Author : Chris McCormick
The finest moment of my whole life was when I stepped off that ship. When we finally found each other in the arrivals lounge, her utterly uncomplicated joy was mirrored by my own. Two friends since forever, separated by years of space travel. There was no shyness whatsoever in our extra long hug. All the years of missing, yearning, and desire for each other’s company poured out as we clutched eachother tightly. Our sweet embrace loosened and we paused just a moment, smiling wildly, looking into each other’s sparkly eyes. This led without any awkwardness to a kiss, which lasted longer than a kiss between friends should have. We pulled apart and laughed, still holding each other at arms length; the laugh the first sign that we knew we had crossed a line.
In that moment, free of any emotional baggage we managed to express what we hadn’t been able to for so many years at the same pod, imbibing information together, sharing ideas, and having adventures. I had always had other girlfriends, and she had always been busy with her applied nanotech studies. Eventually she’d got her degree and then all of a sudden she was leaving to the colonies in a matter of days, without any kind of warning. Of course we had both known that the day was coming when she’d eventually have to leave. That was the only smart career move.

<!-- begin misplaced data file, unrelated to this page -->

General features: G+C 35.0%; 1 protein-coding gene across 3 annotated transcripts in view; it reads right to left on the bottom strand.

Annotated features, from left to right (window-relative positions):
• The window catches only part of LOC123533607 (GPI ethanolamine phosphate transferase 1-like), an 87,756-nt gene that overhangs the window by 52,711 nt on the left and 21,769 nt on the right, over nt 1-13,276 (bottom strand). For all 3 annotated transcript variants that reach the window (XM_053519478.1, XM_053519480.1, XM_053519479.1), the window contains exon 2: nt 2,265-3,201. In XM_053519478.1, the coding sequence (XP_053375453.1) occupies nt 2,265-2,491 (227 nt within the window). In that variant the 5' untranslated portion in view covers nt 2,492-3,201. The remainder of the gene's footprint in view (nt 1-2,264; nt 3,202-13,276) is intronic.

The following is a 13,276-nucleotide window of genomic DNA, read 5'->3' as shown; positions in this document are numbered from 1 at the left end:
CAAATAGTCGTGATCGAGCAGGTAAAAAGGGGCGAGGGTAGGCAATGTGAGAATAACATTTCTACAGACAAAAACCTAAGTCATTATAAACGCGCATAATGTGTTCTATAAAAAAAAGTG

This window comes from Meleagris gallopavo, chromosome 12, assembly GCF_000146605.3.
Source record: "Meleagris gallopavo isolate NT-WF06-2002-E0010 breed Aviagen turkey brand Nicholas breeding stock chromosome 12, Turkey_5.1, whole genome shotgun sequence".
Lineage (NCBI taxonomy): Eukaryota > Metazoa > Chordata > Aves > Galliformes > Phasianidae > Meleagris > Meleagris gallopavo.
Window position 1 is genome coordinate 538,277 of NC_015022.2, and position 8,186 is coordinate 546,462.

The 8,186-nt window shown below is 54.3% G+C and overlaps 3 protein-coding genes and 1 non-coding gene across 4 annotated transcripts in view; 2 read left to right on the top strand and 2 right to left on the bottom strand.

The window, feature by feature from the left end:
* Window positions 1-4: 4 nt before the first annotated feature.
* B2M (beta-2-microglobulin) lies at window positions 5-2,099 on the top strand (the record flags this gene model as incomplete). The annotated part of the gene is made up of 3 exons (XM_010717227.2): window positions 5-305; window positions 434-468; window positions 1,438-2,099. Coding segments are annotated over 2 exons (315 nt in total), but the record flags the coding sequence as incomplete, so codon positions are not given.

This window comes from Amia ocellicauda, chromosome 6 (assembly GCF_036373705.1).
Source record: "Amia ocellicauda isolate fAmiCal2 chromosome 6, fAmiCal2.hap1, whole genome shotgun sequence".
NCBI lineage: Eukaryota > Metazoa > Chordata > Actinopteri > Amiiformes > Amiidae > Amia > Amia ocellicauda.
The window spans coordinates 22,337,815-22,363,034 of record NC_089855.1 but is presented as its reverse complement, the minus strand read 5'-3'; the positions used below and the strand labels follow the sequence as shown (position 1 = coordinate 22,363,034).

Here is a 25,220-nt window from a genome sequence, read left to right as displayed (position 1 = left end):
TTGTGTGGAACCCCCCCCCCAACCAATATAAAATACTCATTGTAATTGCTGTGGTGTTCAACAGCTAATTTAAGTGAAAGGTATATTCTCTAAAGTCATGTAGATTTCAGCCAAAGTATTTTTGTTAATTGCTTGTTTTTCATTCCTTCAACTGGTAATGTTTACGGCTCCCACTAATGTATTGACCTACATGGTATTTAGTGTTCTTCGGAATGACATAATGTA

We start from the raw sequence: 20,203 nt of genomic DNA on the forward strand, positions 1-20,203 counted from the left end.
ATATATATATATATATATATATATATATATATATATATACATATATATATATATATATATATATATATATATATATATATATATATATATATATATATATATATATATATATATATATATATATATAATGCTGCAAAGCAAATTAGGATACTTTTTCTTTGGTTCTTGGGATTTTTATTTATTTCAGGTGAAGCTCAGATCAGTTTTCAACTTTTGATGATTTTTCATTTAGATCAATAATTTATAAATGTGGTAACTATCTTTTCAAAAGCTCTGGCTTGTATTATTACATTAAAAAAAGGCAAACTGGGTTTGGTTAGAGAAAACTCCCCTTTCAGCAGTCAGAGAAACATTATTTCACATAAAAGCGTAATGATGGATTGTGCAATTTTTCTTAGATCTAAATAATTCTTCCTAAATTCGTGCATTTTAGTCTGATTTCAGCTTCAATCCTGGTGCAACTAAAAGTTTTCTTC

When that day came we both felt a confusing hole that hadn’t been filled. Something between us was left undone. Those last few days were bitter sweet moments; we wanted to spend the time together having fun, but of course neither of us felt the least bit like having fun. “This is it,” we thought together with teenage melodrama, “this is the end of our friendship.” I cried so damn hard when she left.
I don’t want to talk about the days that followed my arrival at the colonies because it hurts too much. Suffice it to say that neither of us knew or understood the status of our relationship now. It lurched awkwardly between friendship and relationship and the dark hounds of paranoia and insecurity were lurking in the shadows ready to tear it to shreds. We tried to fix it with sex, but the afterglow from all those years of pent up sexual tension only lasted two days. That was probably the stupidest thing we could have done, but also inevitable.
So we sat on the wall watching the pretty lights dance in the distance eerily. All of space hung above us, it’s lonely, alien magnitude so poignant for us now. “It’s amazing,” she said in a numb voice, staring into the distance, “I can change the fabric of matter with a small piece of technology and the power of my mind. I can create any object I want. But I can’t fix us.” The frustrated way she emphasised the word “us” told me we were both stuck in the same head place. All the technology in the modern worlds couldn’t help two breaking hearts.
“Well,” I said, taking a risk, “we could always try to fix it by fucking again.”
Luckily we both giggled, and there it was; the spark of our friendship was still alive right there in that giggle. We looked at eachother, smiling softly, the eerie lights dancing on our faces. She reached across, and we held hands.
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